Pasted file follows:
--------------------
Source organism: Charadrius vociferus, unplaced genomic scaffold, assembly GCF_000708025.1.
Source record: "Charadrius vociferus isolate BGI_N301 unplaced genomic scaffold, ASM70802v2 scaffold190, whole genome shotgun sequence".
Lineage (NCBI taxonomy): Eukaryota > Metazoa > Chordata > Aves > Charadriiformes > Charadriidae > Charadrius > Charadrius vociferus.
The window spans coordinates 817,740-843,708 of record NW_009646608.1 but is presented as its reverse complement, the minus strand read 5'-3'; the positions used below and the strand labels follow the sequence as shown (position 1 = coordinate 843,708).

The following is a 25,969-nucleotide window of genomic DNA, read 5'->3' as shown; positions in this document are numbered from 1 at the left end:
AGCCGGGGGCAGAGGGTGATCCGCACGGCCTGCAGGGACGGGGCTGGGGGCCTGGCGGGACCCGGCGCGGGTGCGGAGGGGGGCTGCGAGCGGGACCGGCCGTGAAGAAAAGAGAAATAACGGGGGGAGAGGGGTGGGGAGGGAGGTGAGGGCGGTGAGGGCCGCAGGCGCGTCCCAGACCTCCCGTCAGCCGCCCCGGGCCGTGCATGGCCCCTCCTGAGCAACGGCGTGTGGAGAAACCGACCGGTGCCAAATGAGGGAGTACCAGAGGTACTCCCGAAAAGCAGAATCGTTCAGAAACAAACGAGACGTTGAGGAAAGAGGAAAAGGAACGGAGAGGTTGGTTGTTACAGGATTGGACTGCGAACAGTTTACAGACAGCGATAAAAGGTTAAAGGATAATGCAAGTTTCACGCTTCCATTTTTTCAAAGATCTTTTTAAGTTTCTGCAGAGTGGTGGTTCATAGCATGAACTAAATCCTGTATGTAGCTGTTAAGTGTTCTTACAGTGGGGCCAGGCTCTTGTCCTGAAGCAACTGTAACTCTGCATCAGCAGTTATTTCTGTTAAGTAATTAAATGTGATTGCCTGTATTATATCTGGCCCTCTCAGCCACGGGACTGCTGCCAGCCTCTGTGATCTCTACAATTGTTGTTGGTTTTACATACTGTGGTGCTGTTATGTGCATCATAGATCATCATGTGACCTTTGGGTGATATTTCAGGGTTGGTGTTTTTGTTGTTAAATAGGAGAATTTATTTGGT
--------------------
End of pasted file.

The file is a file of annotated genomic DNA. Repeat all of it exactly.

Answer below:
Source organism: Charadrius vociferus, unplaced genomic scaffold, assembly GCF_000708025.1.
Source record: "Charadrius vociferus isolate BGI_N301 unplaced genomic scaffold, ASM70802v2 scaffold190, whole genome shotgun sequence".
Lineage (NCBI taxonomy): Eukaryota > Metazoa > Chordata > Aves > Charadriiformes > Charadriidae > Charadrius > Charadrius vociferus.
The window spans coordinates 817,740-843,708 of record NW_009646608.1 but is presented as its reverse complement, the minus strand read 5'-3'; the positions used below and the strand labels follow the sequence as shown (position 1 = coordinate 843,708).

The following is a 25,969-nucleotide window of genomic DNA, read 5'->3' as shown; positions in this document are numbered from 1 at the left end:
AGCCGGGGGCAGAGGGTGATCCGCACGGCCTGCAGGGACGGGGCTGGGGGCCTGGCGGGACCCGGCGCGGGTGCGGAGGGGGGCTGCGAGCGGGACCGGCCGTGAAGAAAAGAGAAATAACGGGGGGAGAGGGGTGGGGAGGGAGGTGAGGGCGGTGAGGGCCGCAGGCGCGTCCCAGACCTCCCGTCAGCCGCCCCGGGCCGTGCATGGCCCCTCCTGAGCAACGGCGTGTGGAGAAACCGACCGGTGCCAAATGAGGGAGTACCAGAGGTACTCCCGAAAAGCAGAATCGTTCAGAAACAAACGAGACGTTGAGGAAAGAGGAAAAGGAACGGAGAGGTTGGTTGTTACAGGATTGGACTGCGAACAGTTTACAGACAGCGATAAAAGGTTAAAGGATAATGCAAGTTTCACGCTTCCATTTTTTCAAAGATCTTTTTAAGTTTCTGCAGAGTGGTGGTTCATAGCATGAACTAAATCCTGTATGTAGCTGTTAAGTGTTCTTACAGTGGGGCCAGGCTCTTGTCCTGAAGCAACTGTAACTCTGCATCAGCAGTTATTTCTGTTAAGTAATTAAATGTGATTGCCTGTATTATATCTGGCCCTCTCAGCCACGGGACTGCTGCCAGCCTCTGTGATCTCTACAATTGTTGTTGGTTTTACATACTGTGGTGCTGTTATGTGCATCATAGATCATCATGTGACCTTTGGGTGATATTTCAGGGTTGGTGTTTTTGTTGTTAAATAGGAGAATTTATTTGGT